08 July, 2011
Why Do We Need Magnesium in Our Diet?
Your heart, kidneys and muscles need magnesium to function well. Magnesium makes up important structural components of your teeth and bones. It also helps maintain a balance of various nutrients, including calcium, zinc, potassium, vitamin D and copper. In addition, the mineral helps your body produce energy and activate enzymes. Getting the recommended amount of magnesium -- 310 to 320 milligrams for adult women and 400 to 420 milligrams for adult men -- through your diet can help you achieve vibrant health.
Helps Prevent Osteoporosis
Osteoporosis causes over 2 million fractures every year in the United States, reports a study published in the April 2009 issue of “Journal of the American College of Nutrition.” The study says inadequate dietary intake of magnesium may increase the risk factor for osteoporosis. Few studies suggest that eating magnesium-rich foods regularly might improve bone mineral density in women, especially in elderly and postmenopausal women, states the Office of Dietary Supplements.
Benefits Your Blood Pressure
Consistently eating magnesium-rich foods such as fruits, vegetables and low-fat dairy products is tied to lower blood pressure, reports the University of Maryland Medical Center. Besides magnesium, these foods contain ample amounts of calcium and potassium that play key roles in maintaining healthy blood pressure. Foods such as banana, avocado, dried apricots and dark green, leafy vegetables are high in magnesium. According to the UMMC, a large clinical study involving more than 8,500 women showed an inverse relationship between a higher intake of magnesium and the risk of high blood pressure in women.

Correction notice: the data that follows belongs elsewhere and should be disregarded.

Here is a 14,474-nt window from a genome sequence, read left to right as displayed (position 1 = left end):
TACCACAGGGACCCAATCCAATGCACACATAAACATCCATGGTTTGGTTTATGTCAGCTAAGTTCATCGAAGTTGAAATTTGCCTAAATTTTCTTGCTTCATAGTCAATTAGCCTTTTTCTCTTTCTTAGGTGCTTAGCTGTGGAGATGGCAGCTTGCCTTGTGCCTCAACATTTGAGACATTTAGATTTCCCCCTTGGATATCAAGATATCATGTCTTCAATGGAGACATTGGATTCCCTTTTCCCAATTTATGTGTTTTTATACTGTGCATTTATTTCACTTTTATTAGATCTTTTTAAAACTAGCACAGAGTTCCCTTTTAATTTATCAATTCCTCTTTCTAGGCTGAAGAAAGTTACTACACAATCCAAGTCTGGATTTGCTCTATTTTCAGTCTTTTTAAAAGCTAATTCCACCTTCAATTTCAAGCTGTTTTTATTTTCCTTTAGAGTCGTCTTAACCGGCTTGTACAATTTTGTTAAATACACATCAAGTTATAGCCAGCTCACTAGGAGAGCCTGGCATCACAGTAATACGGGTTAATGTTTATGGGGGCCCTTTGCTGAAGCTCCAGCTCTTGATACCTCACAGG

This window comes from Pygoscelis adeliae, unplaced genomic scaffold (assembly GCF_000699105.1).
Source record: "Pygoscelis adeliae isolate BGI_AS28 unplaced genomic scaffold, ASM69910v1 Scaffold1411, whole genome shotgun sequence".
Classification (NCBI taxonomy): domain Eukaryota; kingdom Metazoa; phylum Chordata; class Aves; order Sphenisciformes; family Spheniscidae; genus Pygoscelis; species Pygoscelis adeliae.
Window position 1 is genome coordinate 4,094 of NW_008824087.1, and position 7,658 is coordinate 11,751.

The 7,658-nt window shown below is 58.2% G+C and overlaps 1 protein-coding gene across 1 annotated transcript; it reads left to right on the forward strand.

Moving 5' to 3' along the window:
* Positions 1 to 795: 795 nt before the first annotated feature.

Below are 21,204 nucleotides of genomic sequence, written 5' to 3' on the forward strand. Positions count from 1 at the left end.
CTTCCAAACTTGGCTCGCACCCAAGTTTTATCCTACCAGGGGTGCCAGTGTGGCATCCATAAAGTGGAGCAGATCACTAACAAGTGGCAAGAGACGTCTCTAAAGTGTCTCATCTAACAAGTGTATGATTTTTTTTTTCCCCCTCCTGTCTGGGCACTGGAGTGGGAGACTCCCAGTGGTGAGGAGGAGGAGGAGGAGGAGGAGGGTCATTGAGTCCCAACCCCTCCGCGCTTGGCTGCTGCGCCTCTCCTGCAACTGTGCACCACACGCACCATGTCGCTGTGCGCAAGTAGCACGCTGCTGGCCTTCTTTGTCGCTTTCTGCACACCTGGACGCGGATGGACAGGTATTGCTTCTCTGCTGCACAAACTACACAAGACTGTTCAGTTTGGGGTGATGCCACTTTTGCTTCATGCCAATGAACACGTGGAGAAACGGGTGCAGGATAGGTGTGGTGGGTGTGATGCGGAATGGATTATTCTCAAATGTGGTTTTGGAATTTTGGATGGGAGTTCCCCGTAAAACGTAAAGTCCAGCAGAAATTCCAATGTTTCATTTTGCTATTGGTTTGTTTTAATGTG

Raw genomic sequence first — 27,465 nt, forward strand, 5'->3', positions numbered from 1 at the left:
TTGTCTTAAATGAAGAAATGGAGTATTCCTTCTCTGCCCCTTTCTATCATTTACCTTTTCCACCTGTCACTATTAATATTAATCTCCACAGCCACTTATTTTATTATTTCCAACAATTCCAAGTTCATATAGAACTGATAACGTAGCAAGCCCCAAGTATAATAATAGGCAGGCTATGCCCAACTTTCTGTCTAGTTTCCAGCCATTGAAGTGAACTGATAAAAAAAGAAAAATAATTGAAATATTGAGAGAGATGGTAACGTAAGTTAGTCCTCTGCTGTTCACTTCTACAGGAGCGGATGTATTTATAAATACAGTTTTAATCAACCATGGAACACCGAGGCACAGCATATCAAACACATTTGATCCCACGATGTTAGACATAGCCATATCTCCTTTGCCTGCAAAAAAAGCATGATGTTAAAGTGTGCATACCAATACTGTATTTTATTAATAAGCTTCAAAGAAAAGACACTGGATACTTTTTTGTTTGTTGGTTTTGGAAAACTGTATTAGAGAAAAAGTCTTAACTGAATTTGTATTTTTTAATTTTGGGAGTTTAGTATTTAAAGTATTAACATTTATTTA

Protects Your Heart
Magnesium helps keep your heart in good condition. A review published in the February 2008 issue of “Current Opinion in Lipidology” found that increased magnesium intake causes a modest decrease in the risk for cardiovascular disease. In a study published in “The American Journal of Clinical Nutrition” in February 2011, women who increased magnesium intake in their diet experienced a lower risk of sudden cardiac death.
Wards Off Diabetes
People with Type 2 diabetes often deal with low magnesium levels in their blood, points out the UMMC. It further states that a large clinical study enrolling 2,000 people concluded that adding foods high in magnesium to the diet may help tackle this chronic disease. A September 2000 study reported in the “American Journal of Public Health” suggested that swapping refined grains for whole grains -- which are also good sources of magnesium -- may reduce the risk of diabetes mellitus in U.S. women. To get enough magnesium, incorporate nuts, beans, peas, soy products and whole grains such as millet and brown rice into your everyday meals.
- University of Maryland Medical Center: Magnesium
- Journal of the American College of Nutrition: Skeletal and Hormonal Effects of Magnesium Deficiency
- Office of Dietary Supplements: Magnesium
- MedlinePlus: Magnesium in Diet
- Current Opinion in Lipidology: Role of Dietary Magnesium in Cardiovascular Disease Prevention, Insulin Sensitivity and Diabetes
- The American Journal of Clinical Nutrition: Plasma and Dietary Magnesium and Risk of Sudden Cardiac Death in Women
- American Journal of Public Health: A Prospective Study of Whole-Grain Intake and Risk of Type 2 Diabetes Mellitus in US Women
- sezer66/iStock/Getty Images